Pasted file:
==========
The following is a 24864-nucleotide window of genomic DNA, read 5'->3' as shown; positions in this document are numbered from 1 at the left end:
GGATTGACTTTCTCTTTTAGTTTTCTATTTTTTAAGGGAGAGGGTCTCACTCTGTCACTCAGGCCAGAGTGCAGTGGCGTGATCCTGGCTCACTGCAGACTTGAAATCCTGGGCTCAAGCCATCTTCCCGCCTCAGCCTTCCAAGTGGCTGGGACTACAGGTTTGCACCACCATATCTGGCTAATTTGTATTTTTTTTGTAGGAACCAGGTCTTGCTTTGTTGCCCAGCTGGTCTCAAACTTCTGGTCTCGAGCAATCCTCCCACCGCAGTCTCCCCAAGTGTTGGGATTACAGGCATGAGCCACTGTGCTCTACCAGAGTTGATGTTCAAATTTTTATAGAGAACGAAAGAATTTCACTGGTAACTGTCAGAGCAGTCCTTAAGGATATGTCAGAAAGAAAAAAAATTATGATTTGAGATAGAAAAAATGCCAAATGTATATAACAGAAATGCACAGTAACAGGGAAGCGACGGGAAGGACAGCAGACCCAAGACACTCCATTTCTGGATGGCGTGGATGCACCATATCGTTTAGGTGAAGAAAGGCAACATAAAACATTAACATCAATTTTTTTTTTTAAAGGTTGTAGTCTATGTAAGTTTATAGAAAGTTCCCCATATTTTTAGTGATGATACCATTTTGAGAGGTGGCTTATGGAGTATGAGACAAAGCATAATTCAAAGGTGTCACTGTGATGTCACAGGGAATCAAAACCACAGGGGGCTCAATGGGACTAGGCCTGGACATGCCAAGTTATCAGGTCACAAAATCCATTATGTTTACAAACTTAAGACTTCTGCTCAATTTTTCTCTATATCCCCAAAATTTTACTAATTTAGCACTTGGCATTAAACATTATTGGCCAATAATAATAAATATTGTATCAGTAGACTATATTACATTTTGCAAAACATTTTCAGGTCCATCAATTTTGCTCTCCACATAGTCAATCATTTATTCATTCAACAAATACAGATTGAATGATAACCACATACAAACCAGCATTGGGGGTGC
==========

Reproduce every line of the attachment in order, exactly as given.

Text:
The following is a 24864-nucleotide window of genomic DNA, read 5'->3' as shown; positions in this document are numbered from 1 at the left end:
GGATTGACTTTCTCTTTTAGTTTTCTATTTTTTAAGGGAGAGGGTCTCACTCTGTCACTCAGGCCAGAGTGCAGTGGCGTGATCCTGGCTCACTGCAGACTTGAAATCCTGGGCTCAAGCCATCTTCCCGCCTCAGCCTTCCAAGTGGCTGGGACTACAGGTTTGCACCACCATATCTGGCTAATTTGTATTTTTTTTGTAGGAACCAGGTCTTGCTTTGTTGCCCAGCTGGTCTCAAACTTCTGGTCTCGAGCAATCCTCCCACCGCAGTCTCCCCAAGTGTTGGGATTACAGGCATGAGCCACTGTGCTCTACCAGAGTTGATGTTCAAATTTTTATAGAGAACGAAAGAATTTCACTGGTAACTGTCAGAGCAGTCCTTAAGGATATGTCAGAAAGAAAAAAAATTATGATTTGAGATAGAAAAAATGCCAAATGTATATAACAGAAATGCACAGTAACAGGGAAGCGACGGGAAGGACAGCAGACCCAAGACACTCCATTTCTGGATGGCGTGGATGCACCATATCGTTTAGGTGAAGAAAGGCAACATAAAACATTAACATCAATTTTTTTTTTTAAAGGTTGTAGTCTATGTAAGTTTATAGAAAGTTCCCCATATTTTTAGTGATGATACCATTTTGAGAGGTGGCTTATGGAGTATGAGACAAAGCATAATTCAAAGGTGTCACTGTGATGTCACAGGGAATCAAAACCACAGGGGGCTCAATGGGACTAGGCCTGGACATGCCAAGTTATCAGGTCACAAAATCCATTATGTTTACAAACTTAAGACTTCTGCTCAATTTTTCTCTATATCCCCAAAATTTTACTAATTTAGCACTTGGCATTAAACATTATTGGCCAATAATAATAAATATTGTATCAGTAGACTATATTACATTTTGCAAAACATTTTCAGGTCCATCAATTTTGCTCTCCACATAGTCAATCATTTATTCATTCAACAAATACAGATTGAATGATAACCACATACAAACCAGCATTGGGGGTGC